Hardhearted and Tightfisted

generosity

Please read Deuteronomy 15:1-11 in your Bible.

A highly successful businessman was once asked to make a substantial donation toward an urgent charity appeal. The businessman listened to the case presented then said, “I can understand why you approached me. Yes I do have a lot of money, and yours is an important cause. But are you aware that I have a lot of calls upon my money? Did you know my mother needs 24 hour nursing care?”

“No we didn’t” came the reply.

“Did you know my sister is struggling to raise a family of eight on her own?”

“No we didn’t” came the reply.

“Did you know I have one son in a drug rehab clinic and another doing voluntary work overseas?”

“No we didn’t”

“Well, if I don’t give them a cent, what makes you think I’ll give it to you?!”

CONTEXT = The book of Deuteronomy is Moses reviewing the law with the Israelites prior to their campaign to occupy the Promised Land.  It is a collection of teachings in no obvious order, so context is not as important as it is for other parts of the Bible.  However, this section joins with 14:27-29, which identifies the needy persons requiring support: the Levites (assistants to the priests), aliens, fatherless, and widows.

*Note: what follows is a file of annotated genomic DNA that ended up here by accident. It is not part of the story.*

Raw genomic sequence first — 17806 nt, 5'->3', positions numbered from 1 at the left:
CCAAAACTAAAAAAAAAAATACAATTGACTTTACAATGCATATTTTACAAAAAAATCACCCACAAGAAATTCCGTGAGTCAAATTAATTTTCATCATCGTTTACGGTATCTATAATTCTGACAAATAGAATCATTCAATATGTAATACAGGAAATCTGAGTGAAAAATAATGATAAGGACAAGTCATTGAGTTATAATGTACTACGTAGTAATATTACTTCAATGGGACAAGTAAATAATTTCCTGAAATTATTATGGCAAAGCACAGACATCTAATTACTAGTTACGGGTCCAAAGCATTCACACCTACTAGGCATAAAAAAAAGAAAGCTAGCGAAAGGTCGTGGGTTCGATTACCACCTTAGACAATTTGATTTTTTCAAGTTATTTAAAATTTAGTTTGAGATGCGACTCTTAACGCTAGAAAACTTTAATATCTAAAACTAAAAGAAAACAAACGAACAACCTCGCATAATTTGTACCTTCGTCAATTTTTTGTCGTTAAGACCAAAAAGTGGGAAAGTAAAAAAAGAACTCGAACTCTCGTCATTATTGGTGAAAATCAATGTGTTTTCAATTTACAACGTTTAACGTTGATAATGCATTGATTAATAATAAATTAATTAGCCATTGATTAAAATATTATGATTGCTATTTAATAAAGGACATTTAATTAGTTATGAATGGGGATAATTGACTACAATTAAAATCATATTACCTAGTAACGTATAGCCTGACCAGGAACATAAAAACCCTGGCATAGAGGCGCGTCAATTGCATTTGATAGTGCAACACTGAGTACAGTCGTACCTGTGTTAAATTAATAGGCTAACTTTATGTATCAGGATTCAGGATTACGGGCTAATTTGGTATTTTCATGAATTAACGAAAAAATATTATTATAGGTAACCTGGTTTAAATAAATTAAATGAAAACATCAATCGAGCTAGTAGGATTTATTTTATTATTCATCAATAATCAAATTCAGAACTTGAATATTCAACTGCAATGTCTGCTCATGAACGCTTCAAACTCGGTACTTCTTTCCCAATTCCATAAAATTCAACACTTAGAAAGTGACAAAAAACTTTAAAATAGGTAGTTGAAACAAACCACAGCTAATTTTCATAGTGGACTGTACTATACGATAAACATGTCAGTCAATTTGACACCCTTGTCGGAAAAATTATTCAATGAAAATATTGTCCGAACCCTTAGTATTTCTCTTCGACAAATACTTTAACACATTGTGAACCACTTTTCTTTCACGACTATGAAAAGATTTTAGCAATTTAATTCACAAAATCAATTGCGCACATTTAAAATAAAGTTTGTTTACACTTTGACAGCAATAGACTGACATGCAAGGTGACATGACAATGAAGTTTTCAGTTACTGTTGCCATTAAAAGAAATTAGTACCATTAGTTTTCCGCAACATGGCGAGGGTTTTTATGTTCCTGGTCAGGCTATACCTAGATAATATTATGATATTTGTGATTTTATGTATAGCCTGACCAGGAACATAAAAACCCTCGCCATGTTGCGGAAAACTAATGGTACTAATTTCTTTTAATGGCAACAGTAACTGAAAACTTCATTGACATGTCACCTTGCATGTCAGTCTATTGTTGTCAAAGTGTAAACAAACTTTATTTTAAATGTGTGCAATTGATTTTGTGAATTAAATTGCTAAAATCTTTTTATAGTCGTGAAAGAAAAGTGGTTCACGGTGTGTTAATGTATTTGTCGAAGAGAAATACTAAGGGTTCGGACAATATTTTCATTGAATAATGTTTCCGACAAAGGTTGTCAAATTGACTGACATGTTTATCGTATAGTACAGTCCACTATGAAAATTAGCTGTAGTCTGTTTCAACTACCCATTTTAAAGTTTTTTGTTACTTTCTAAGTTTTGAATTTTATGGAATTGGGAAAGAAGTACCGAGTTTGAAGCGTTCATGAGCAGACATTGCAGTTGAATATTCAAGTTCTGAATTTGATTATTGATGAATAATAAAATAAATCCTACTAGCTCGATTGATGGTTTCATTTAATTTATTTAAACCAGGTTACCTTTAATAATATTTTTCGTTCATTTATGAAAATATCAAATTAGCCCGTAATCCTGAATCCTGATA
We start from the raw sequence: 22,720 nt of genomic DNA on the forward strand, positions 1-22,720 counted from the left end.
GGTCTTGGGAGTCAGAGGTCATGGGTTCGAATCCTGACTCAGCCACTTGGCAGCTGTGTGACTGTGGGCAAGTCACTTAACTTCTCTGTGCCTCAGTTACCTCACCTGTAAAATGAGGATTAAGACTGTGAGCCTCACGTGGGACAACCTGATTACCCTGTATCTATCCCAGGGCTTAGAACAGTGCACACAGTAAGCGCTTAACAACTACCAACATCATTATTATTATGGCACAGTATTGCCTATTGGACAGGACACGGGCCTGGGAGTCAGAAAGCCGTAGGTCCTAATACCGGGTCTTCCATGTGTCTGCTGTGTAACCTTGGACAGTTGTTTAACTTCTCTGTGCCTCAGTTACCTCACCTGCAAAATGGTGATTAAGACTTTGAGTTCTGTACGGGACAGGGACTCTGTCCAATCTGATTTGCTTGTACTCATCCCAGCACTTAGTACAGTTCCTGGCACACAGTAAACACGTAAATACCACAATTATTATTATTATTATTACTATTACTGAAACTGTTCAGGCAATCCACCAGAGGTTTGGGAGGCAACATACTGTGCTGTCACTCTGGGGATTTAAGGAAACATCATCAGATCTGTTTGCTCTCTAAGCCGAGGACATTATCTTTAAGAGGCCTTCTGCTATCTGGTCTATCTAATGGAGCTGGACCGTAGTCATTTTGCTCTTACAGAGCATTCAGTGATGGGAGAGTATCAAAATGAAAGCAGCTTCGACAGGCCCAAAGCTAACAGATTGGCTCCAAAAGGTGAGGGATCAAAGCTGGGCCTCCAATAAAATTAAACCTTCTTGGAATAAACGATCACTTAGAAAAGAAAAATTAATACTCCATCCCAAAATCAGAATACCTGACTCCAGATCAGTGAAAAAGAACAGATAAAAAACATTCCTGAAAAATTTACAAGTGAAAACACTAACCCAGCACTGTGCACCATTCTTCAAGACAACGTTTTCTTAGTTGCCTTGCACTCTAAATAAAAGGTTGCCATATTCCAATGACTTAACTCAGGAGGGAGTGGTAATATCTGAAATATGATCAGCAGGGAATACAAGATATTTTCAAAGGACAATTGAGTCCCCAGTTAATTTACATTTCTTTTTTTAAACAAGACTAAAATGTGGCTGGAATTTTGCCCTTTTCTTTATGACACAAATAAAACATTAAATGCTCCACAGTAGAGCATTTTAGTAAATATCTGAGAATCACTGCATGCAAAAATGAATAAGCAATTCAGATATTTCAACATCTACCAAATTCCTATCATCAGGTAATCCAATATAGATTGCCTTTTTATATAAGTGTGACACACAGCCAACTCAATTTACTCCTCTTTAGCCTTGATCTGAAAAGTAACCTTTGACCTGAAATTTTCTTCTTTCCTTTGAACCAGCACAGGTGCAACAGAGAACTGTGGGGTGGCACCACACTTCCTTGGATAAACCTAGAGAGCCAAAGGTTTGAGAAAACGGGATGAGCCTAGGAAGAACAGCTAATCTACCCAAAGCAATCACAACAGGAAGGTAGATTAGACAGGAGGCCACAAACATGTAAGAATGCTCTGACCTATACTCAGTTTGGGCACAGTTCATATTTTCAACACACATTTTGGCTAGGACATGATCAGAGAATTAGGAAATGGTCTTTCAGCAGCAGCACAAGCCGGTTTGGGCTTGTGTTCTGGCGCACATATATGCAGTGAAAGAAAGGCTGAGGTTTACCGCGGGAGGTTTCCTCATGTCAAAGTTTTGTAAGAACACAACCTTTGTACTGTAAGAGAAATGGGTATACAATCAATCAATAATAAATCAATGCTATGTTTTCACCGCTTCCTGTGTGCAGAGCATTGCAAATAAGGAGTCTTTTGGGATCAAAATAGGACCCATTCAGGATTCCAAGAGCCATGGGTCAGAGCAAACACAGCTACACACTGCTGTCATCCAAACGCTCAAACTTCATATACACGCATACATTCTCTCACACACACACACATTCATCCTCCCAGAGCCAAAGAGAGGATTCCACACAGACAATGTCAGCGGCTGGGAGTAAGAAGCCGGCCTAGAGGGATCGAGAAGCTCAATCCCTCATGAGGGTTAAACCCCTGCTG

Prosperity is given to empower & reward generosity.

  1. God attached a promise of prosperity to the 7 year cycle of debt forgiveness.

This command is one aspect of God’s commands to observe a “Sabbath Year” every seventh year.  Other aspects of a Sabbath Year include the release of slaves and allowing the land to rest (planting crops was forbidden; only what grew “volunteer” was to be gleaned for food).

Here in Deuteronomy 15, God commanded debt forgiveness of loans made to fellow Israelites (1-3).  Throughout the Old Testament law, God’s people were to give one another special treatment.  The language is a little ambiguous whether this was a permanent forgiveness of debt or a temporary one, just for the duration of the year.  Either way, it was to be a demonstration of faith in God and generous love to needy countrymen.